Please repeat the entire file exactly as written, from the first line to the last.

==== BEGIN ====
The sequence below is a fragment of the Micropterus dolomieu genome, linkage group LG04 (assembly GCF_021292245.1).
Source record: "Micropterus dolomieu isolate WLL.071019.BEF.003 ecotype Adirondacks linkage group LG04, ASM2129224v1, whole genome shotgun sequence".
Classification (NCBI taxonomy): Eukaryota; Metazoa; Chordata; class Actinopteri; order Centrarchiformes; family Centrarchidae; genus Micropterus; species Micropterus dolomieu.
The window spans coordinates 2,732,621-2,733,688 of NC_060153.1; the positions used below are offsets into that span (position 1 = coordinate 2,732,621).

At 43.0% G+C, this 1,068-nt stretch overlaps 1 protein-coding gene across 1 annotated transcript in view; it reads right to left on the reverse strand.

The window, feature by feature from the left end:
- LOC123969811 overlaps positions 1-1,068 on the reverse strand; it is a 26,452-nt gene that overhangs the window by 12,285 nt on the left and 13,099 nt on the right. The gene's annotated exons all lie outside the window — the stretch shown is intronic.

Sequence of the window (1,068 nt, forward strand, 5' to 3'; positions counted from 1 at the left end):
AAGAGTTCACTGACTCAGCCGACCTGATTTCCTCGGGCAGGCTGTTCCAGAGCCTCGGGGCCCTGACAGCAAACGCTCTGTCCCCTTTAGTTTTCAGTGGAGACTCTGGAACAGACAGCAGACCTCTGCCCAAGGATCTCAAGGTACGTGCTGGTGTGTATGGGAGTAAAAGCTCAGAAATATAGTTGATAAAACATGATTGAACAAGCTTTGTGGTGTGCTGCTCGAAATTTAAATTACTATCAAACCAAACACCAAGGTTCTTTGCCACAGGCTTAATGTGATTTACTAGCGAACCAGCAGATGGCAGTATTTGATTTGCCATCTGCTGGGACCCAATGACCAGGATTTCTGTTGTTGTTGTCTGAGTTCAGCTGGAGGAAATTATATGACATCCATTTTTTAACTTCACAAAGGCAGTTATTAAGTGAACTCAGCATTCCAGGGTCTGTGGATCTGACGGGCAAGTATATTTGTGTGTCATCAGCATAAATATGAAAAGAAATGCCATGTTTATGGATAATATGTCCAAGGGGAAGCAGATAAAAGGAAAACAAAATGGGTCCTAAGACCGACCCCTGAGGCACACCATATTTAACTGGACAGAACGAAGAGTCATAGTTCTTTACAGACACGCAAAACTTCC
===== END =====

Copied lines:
The sequence below is a fragment of the Micropterus dolomieu genome, linkage group LG04 (assembly GCF_021292245.1).
Source record: "Micropterus dolomieu isolate WLL.071019.BEF.003 ecotype Adirondacks linkage group LG04, ASM2129224v1, whole genome shotgun sequence".
Classification (NCBI taxonomy): Eukaryota; Metazoa; Chordata; class Actinopteri; order Centrarchiformes; family Centrarchidae; genus Micropterus; species Micropterus dolomieu.
The window spans coordinates 2,732,621-2,733,688 of NC_060153.1; the positions used below are offsets into that span (position 1 = coordinate 2,732,621).

At 43.0% G+C, this 1,068-nt stretch overlaps 1 protein-coding gene across 1 annotated transcript in view; it reads right to left on the reverse strand.

The window, feature by feature from the left end:
- LOC123969811 overlaps positions 1-1,068 on the reverse strand; it is a 26,452-nt gene that overhangs the window by 12,285 nt on the left and 13,099 nt on the right. The gene's annotated exons all lie outside the window — the stretch shown is intronic.

Sequence of the window (1,068 nt, forward strand, 5' to 3'; positions counted from 1 at the left end):
AAGAGTTCACTGACTCAGCCGACCTGATTTCCTCGGGCAGGCTGTTCCAGAGCCTCGGGGCCCTGACAGCAAACGCTCTGTCCCCTTTAGTTTTCAGTGGAGACTCTGGAACAGACAGCAGACCTCTGCCCAAGGATCTCAAGGTACGTGCTGGTGTGTATGGGAGTAAAAGCTCAGAAATATAGTTGATAAAACATGATTGAACAAGCTTTGTGGTGTGCTGCTCGAAATTTAAATTACTATCAAACCAAACACCAAGGTTCTTTGCCACAGGCTTAATGTGATTTACTAGCGAACCAGCAGATGGCAGTATTTGATTTGCCATCTGCTGGGACCCAATGACCAGGATTTCTGTTGTTGTTGTCTGAGTTCAGCTGGAGGAAATTATATGACATCCATTTTTTAACTTCACAAAGGCAGTTATTAAGTGAACTCAGCATTCCAGGGTCTGTGGATCTGACGGGCAAGTATATTTGTGTGTCATCAGCATAAATATGAAAAGAAATGCCATGTTTATGGATAATATGTCCAAGGGGAAGCAGATAAAAGGAAAACAAAATGGGTCCTAAGACCGACCCCTGAGGCACACCATATTTAACTGGACAGAACGAAGAGTCATAGTTCTTTACAGACACGCAAAACTTCC